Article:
At last check, Katy Perry had some 91.3 million followers on Twitter, and 53.4 million followers on Instagram.


Before social media, we’d have called her one of the “it kids” at school. Now, we just call her an influencer.


As an influencer, she’s exactly the type of person brands want on their side to promote their products. If Katy shares a picture of herself on Instagram wearing a bikini one day, the next day that same bikini will be sold out across the country.


That’s the power of influencer marketing. And while few brands can tap into the ecosphere of the Katy Perry’s of the world, there are plenty of influential people you’ve likely never heard of (Michelle Phan, anyone?) who make their living by promoting products to their scores of devoted followers.


In other words, while influencer marketer has been around for years, all indications show that it’s not going anywhere anytime soon.


Seems like a good time to brush up on your influencer-marketing know-how. So, let’s begin.


No longer hearing it from the grapevine


When influencer marketing first became prevalent a few years back, the go-to platform for these influencers was Vine, but that’s no longer the case. Now that video is the norm throughout all social platforms, the novelty of Vine has worn off.


“I don’t think there’s one specific reason why, but the content is way too short,” says Sarah Ware, founder and CEO of Markerly. “If Vine were to be released now, it probably wouldn’t be that popular because there are so many video platforms.”


So, which platform has taken over where Vine dropped off?


Well, it’s not Snapchat, at least not yet.


Snapchat is by far the most exciting new social app on the market. The fact that marketers and brands still can’t figure it out makes it even that more alluring to its users, who tend to be younger folks (teens to 34).


But Gen X’ers and older audiences aren’t too keen on Snapchat, meaning the app still has some work to do to reach the next stratosphere.


And it’s not Facebook, because where Snapchat attracts younger folks, Facebook is only relevant to an older crowd. Nobody wants to invest heavily in an audience that’s aging.


And then there’s Instagram (sorry Twitter, as usual, you’re left off the list).


Instagram is the Goldilocks of social media. Folks from every age group know how to use it. Heck, brands know how to use it. In fact, Instagram is a favorite among Millennial moms, which is very attractive to brands.


“It’s the place to be for product placement,” Ware told Clickz. “If I sell couches and give one to an influencer, every time she posts a picture of her kid on the couch, she’s going to tag my brand.”


influencer marketing 101

Influencer Marketing Tip: Don’t always turn to the biggest fish


Whenever we take on a new client, we’re bound to be asked how long it’ll take before a “big influencer” starts promoting the client’s products or services.


Listen, I’m right there with you – I’d love Katy Perry, PewDiePie and Miley Cyrus (okay, maybe not Miley) to promote our clients.


But I like delivering rock-solid ROI way more. Here’s what I mean:


The amount of time, effort and dollars you’d have to invest to even get a slight chance of having a major influencer promote you is unworldly. You’ll have a hard time recouping your losses because, to be frank, it’s likely these big name celebs won’t end up marketing on your behalf.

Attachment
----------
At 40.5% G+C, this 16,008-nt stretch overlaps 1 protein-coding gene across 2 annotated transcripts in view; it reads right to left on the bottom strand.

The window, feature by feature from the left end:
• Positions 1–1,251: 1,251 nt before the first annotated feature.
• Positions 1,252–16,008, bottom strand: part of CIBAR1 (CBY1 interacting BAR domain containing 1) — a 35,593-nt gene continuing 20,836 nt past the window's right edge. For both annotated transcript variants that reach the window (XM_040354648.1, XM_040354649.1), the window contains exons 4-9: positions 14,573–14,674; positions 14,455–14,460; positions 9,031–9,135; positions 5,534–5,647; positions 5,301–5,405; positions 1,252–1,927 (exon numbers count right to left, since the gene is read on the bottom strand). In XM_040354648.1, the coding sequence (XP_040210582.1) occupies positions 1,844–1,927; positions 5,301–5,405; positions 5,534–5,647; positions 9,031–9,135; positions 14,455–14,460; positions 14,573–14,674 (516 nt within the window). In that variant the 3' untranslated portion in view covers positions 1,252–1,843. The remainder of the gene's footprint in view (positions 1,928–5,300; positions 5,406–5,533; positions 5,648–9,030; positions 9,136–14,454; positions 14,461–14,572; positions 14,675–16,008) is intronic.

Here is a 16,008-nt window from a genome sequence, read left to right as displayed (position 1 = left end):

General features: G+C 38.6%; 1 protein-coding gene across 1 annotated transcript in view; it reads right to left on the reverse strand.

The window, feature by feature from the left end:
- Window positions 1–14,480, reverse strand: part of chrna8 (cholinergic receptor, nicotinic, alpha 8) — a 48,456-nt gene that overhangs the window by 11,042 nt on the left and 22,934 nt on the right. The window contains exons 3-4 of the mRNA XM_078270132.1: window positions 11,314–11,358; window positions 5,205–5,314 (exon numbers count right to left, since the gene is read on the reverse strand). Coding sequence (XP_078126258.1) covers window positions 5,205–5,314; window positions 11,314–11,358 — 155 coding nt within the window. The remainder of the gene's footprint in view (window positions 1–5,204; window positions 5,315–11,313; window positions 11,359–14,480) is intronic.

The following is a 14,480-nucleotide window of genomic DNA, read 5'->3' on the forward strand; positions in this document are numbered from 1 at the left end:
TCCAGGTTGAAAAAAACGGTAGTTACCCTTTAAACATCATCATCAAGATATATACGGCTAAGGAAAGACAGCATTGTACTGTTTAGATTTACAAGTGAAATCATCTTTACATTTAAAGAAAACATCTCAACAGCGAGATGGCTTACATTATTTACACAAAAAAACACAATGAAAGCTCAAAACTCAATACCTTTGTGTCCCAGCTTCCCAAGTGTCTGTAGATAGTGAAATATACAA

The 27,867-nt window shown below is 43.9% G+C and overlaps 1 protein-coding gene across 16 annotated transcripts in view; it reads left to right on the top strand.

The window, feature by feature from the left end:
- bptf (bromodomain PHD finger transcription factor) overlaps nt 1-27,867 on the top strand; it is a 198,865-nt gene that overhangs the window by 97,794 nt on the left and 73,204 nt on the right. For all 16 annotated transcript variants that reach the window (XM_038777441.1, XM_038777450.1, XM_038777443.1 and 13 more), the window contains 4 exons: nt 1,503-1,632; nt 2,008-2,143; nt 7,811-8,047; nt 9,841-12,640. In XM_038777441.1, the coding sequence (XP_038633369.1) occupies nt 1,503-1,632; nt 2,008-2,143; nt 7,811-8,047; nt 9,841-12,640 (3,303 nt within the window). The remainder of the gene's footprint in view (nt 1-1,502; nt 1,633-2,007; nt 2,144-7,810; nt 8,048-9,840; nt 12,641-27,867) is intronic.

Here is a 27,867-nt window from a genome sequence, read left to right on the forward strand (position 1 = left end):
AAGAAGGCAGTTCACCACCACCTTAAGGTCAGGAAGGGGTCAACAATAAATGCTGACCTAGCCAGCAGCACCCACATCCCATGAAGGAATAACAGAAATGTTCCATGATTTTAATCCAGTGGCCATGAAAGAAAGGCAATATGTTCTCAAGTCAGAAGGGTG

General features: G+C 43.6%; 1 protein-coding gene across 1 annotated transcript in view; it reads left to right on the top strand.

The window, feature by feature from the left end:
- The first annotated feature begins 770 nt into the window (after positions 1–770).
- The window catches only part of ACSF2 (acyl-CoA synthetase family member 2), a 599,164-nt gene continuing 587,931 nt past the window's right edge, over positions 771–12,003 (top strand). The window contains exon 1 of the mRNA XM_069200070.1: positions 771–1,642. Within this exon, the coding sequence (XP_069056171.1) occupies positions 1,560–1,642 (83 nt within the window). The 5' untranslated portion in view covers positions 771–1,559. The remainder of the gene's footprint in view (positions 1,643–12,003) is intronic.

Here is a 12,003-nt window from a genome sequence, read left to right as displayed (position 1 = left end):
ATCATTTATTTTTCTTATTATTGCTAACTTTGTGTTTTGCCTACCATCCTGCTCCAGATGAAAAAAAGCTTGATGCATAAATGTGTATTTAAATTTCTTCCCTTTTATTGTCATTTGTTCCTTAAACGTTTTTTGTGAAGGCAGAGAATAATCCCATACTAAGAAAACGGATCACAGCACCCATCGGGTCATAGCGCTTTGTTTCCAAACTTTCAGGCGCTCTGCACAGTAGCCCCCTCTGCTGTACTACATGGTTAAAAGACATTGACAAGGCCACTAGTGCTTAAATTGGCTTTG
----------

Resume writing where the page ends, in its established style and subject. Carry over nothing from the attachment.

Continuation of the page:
Don’t get me wrong – I always urge my clients to think big. But I also want them to think smart.


When deciding whom to target as influencers in your field, don’t always go toward the biggest fish. People with a few thousand followers are likely to be far more receptive to a marketing partnership and will also give you a far better return on your investment.


In fact, why not consider turning to your existing fans and followers and converting them into influencers?


What do I mean? Well …


Let’s say that you make sports gear and apparel. One of your marketing strategies for a new pair of shoes is to target big-name athletes to promote the product.


We can’t blame you. If they agree, then those endorsements are huge.


But while you’re going after those big fish, why not hand the reigns over to your target audience: your customers.


Develop a campaign that encourages your followers to show off their feats with their feet. Using Instagram, Facebook and other platforms, your users can promote the cool things they’ve accomplished while wearing your new shoes (make sure they tag you and use the hashtag #FeatsWithMyFeet).


The campaign will encourage your followers to one-up each other, all while you’re sitting there gathering this user-generated content for future use.


Turning everyday folks into influencers not only connects you closer to your audience, but it also helps you avoid what’s becoming a very expensive form of marketing.


The cost of working with influencers


A few years ago, influencer Logan Paul was paid a paltry $1,000 to promote a video game on Vine.


Today, he’d easily make six figures for that same type of work.


Influencer marketing has become a billion-dollar business, which is unfortunate, because that makes it harder for small and mid-sized companies to compete.


So, if you’re in the market to target influencers – and you have a finite budget ­– you can do one of two things:


  • You can work with one or two really huge influencers
  • Or you can work with a few smaller ones


You might obviously go right to the big, pricey influencers, but I’d warn you to not act so quickly. When you work with big influencers, chances are you’re not going to be able to afford to push out content on a regular basis.


Consistency is key in connecting with your audiences. If you want to craft your brand’s story by pushing out content on a regular basis, I’d invest in a few smaller influencers. Chances are you’ll be even happier with your return on investment.